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'River City' navigates tricky waters

Macomber's hero gets the job done with few surprises


by: TRIBUNE PHOTO: JAIME VALDEZ - Portland author Doc Macomber carefully penned River City, displaying his simple, elegant and easy to digest style. He lives in a Columbia River houseboat (above).Why is it that books so often have to fall into two categories? Either a piece of literature is “plot driven” or “character driven.”

“Character driven” books are typically regarded as a higher form of literature, even if they are not terribly entertaining. “Plot driven” books are generally considered a lower form of literature because while they may be entertaining, there is often not much substance.

Most mysteries fall into the “plot driven” category (read Brown, Dan). “River City” by Portland author Doc Macomber ($16, Floating Word Press) is a murder mystery, but it straddles the line between being “plot driven” and “character driven” as well as any mystery I have read in a long time.

The story takes place in Portland, mainly on the waterfront, and Sauvie Island. River Patrol Deputy Jason Colefield is charged with investigating the murder of a young boy. As the investigation progresses, it becomes evident that the murder is part of a string of killings linked to a serial killer.

The plot is compelling. It does not move at breakneck speed, but it progresses fast enough to keep you turning the pages past bedtime (one of the intangibles of a good mystery).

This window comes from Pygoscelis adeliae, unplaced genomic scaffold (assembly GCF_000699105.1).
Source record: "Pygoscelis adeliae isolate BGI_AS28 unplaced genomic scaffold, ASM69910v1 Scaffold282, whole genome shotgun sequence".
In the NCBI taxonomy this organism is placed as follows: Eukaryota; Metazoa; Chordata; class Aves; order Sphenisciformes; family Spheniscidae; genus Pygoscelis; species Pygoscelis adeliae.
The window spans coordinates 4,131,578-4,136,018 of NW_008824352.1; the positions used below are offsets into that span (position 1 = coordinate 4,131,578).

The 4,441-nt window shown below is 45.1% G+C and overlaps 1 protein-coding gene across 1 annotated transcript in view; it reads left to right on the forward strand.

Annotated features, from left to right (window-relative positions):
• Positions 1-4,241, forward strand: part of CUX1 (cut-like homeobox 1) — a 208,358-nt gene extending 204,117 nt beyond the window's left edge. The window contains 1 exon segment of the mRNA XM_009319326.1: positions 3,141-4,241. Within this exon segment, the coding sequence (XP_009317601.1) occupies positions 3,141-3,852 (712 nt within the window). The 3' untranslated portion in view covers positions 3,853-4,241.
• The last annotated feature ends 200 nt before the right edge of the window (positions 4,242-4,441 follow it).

If the plot was all “City” had going for it, the book would have been an enjoyable read that most would finish without regret and proceed to forget about, as most readers of mysteries have forgotten about the majority of the mysteries they have read.

However, Macomber has added another layer to the storytelling. He fleshes out his main character and makes Colefield a relatable detective whose personal story is as interesting as the mystery he is trying to solve.

Unlike many detectives, Colefield possesses no super powers (read Holmes, Sherlock). Frankly, Colefield is pretty average. And that makes him relatable. He goes about his detective work as one would imagine most “real life” detectives do.

The murder Colefield is trying to solve forces him to face several of his personal failings and demons. There is Hank Scarbough, the old man who finds the murdered boy and the villain of Colefield’s childhood. There is Jill, the girlfriend whom Colefield is doing his best to drive away from him. Most importantly, there is FBI agent Tamara Costa, a woman from Colefield’s past who has been assigned to help him with the case of the murdered boy.

Macomber does a very nice job of describing Sauvie Island and his description of the Pearl District is gorgeous. One of the most interesting things about the book for Portlanders is the way Macomber describes parts of Portland most residents are unfamiliar with, like the River Patrol and what life is like living on a boat.

The writing is simple, elegant and easy to digest. As the story progresses, one is equally as interested in the murder case as what will happen in Colefield’s personal life.

Many mysteries are all about the ending. The surprise twist at the end that you never see coming.

“City” has a few surprises, but there is no huge twist. Neither the end result of Colefield’s investigation nor what happens with his personal life will surprise you. But that does not detract from the book. In fact, it is because “City” has been told so carefully that you are not surprised. By the end, the reader has a grasp on the strong plot and feels as though they know the character.